The European Union has agreed a trade deal with Macedonia and Croatia on wine and spirits, which will open up mutual access to each wine market and protect commercial names of beverages.

The deal ties up loose ends left out of the Stabilisation and Association Agreements (SAAs) that the EU signed with Macedonia in April and Croatia in October.

Macedonia will now be able to export 300,000hl of wine to the EU every year, most of which will be bulk wine for the wholesale market. The EU, in return, will gain the right to export a total of 3,000hl of wine to the country duty free. The quota will rise 300hl a year.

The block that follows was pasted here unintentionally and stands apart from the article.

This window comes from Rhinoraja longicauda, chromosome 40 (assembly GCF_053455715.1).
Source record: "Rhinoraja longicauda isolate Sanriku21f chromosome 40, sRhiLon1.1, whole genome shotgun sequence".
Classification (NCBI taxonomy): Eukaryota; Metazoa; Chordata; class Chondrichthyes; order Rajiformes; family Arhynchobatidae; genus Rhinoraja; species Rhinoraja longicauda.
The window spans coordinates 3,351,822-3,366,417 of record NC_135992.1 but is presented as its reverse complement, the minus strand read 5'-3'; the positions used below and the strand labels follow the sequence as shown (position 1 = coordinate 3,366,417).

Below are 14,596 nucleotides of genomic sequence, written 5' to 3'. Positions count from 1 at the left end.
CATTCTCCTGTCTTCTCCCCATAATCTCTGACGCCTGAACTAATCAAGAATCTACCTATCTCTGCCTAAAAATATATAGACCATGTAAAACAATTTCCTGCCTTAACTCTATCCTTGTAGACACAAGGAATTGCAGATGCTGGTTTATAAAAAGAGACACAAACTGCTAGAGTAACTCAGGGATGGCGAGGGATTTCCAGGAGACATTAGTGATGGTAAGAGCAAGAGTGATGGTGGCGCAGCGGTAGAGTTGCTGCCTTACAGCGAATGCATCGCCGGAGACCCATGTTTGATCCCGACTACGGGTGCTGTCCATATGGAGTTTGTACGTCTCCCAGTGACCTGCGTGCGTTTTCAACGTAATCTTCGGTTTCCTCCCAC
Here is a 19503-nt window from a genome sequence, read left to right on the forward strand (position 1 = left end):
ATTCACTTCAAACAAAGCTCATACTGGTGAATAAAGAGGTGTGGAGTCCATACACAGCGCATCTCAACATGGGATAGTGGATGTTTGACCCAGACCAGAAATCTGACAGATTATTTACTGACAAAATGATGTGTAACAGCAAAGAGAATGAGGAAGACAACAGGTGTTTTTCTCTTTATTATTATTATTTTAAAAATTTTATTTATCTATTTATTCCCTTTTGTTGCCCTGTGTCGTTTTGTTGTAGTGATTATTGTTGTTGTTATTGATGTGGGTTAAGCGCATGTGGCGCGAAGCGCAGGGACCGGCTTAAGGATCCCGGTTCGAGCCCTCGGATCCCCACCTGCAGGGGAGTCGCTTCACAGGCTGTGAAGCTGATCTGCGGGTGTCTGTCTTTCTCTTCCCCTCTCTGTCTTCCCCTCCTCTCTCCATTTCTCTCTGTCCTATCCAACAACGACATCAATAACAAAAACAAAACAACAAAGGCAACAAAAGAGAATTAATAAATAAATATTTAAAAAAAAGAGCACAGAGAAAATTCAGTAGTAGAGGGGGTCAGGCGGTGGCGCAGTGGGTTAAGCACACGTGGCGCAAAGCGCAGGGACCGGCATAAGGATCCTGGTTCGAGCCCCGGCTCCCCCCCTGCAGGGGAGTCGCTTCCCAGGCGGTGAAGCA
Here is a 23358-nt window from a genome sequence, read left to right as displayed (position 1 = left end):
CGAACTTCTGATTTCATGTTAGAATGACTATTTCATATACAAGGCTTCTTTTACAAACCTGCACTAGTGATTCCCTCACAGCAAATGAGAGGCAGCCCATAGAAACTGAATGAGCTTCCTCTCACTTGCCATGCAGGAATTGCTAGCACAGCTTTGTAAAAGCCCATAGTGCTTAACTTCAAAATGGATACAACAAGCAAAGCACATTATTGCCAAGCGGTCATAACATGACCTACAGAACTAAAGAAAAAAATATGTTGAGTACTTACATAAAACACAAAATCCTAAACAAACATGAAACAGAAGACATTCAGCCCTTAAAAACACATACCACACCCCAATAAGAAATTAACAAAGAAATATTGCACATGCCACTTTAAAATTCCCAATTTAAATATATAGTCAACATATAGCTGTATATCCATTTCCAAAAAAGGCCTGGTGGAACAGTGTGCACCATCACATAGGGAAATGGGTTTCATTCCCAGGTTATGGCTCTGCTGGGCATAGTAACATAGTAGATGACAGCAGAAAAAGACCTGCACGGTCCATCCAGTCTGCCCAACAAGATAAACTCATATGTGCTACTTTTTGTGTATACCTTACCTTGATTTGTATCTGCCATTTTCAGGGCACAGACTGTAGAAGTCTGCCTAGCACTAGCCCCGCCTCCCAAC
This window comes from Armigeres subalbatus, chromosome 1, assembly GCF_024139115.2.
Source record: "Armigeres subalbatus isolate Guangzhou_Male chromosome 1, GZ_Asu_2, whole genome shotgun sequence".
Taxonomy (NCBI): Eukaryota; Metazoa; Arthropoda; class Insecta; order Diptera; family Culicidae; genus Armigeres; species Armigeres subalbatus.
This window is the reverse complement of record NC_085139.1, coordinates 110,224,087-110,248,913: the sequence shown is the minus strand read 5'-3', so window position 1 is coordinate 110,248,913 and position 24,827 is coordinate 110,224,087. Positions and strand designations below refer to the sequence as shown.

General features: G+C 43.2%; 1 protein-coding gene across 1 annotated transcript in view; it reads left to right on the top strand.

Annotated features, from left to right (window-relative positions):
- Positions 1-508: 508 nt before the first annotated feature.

More reciprocal measures will be discussed by 2005.

The Croatian deal sees the country able to export 30,000hl of bottled wine a year with the wholesale quota fixed at 15,000hl. The bottled quota can rise by 10,000hl a year, but yearly rises in quotas will only take place if exporters use at least 80% of the previous year's levels. Increases will stop once the total wine exported reaches 70,000hl a year.

The EU, meanwhile, will get to export 8,000hl to Croatia, rising by 800hl a year until a 12,000hl level is reached. The deal will also be reviewed by 2005.